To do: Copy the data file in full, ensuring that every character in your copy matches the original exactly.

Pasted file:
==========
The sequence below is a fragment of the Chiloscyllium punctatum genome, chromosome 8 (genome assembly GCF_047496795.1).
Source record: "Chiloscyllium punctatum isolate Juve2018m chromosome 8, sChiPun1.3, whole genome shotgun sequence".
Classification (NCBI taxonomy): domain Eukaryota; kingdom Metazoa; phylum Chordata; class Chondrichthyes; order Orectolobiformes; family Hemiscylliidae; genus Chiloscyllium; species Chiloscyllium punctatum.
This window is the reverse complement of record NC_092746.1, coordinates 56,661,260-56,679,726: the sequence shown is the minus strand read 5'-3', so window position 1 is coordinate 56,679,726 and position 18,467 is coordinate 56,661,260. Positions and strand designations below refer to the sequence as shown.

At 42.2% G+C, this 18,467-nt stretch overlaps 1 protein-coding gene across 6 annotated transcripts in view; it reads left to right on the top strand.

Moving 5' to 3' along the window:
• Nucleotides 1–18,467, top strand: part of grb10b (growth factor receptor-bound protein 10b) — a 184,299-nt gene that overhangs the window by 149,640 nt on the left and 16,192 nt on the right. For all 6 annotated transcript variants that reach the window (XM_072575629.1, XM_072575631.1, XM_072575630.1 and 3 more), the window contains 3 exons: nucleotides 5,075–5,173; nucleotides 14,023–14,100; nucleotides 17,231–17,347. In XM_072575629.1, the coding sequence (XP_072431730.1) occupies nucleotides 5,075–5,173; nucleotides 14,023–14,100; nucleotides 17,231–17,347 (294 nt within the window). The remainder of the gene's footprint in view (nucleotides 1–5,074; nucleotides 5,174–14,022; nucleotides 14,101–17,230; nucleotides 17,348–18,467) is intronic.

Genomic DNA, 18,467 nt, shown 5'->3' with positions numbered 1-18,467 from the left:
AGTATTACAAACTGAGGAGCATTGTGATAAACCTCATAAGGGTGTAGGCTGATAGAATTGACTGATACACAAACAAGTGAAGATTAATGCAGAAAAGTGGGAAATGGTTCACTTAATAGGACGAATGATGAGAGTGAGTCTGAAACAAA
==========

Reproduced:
The sequence below is a fragment of the Chiloscyllium punctatum genome, chromosome 8 (genome assembly GCF_047496795.1).
Source record: "Chiloscyllium punctatum isolate Juve2018m chromosome 8, sChiPun1.3, whole genome shotgun sequence".
Classification (NCBI taxonomy): domain Eukaryota; kingdom Metazoa; phylum Chordata; class Chondrichthyes; order Orectolobiformes; family Hemiscylliidae; genus Chiloscyllium; species Chiloscyllium punctatum.
This window is the reverse complement of record NC_092746.1, coordinates 56,661,260-56,679,726: the sequence shown is the minus strand read 5'-3', so window position 1 is coordinate 56,679,726 and position 18,467 is coordinate 56,661,260. Positions and strand designations below refer to the sequence as shown.

At 42.2% G+C, this 18,467-nt stretch overlaps 1 protein-coding gene across 6 annotated transcripts in view; it reads left to right on the top strand.

Moving 5' to 3' along the window:
• Nucleotides 1–18,467, top strand: part of grb10b (growth factor receptor-bound protein 10b) — a 184,299-nt gene that overhangs the window by 149,640 nt on the left and 16,192 nt on the right. For all 6 annotated transcript variants that reach the window (XM_072575629.1, XM_072575631.1, XM_072575630.1 and 3 more), the window contains 3 exons: nucleotides 5,075–5,173; nucleotides 14,023–14,100; nucleotides 17,231–17,347. In XM_072575629.1, the coding sequence (XP_072431730.1) occupies nucleotides 5,075–5,173; nucleotides 14,023–14,100; nucleotides 17,231–17,347 (294 nt within the window). The remainder of the gene's footprint in view (nucleotides 1–5,074; nucleotides 5,174–14,022; nucleotides 14,101–17,230; nucleotides 17,348–18,467) is intronic.

Genomic DNA, 18,467 nt, shown 5'->3' with positions numbered 1-18,467 from the left:
AGTATTACAAACTGAGGAGCATTGTGATAAACCTCATAAGGGTGTAGGCTGATAGAATTGACTGATACACAAACAAGTGAAGATTAATGCAGAAAAGTGGGAAATGGTTCACTTAATAGGACGAATGATGAGAGTGAGTCTGAAACAAA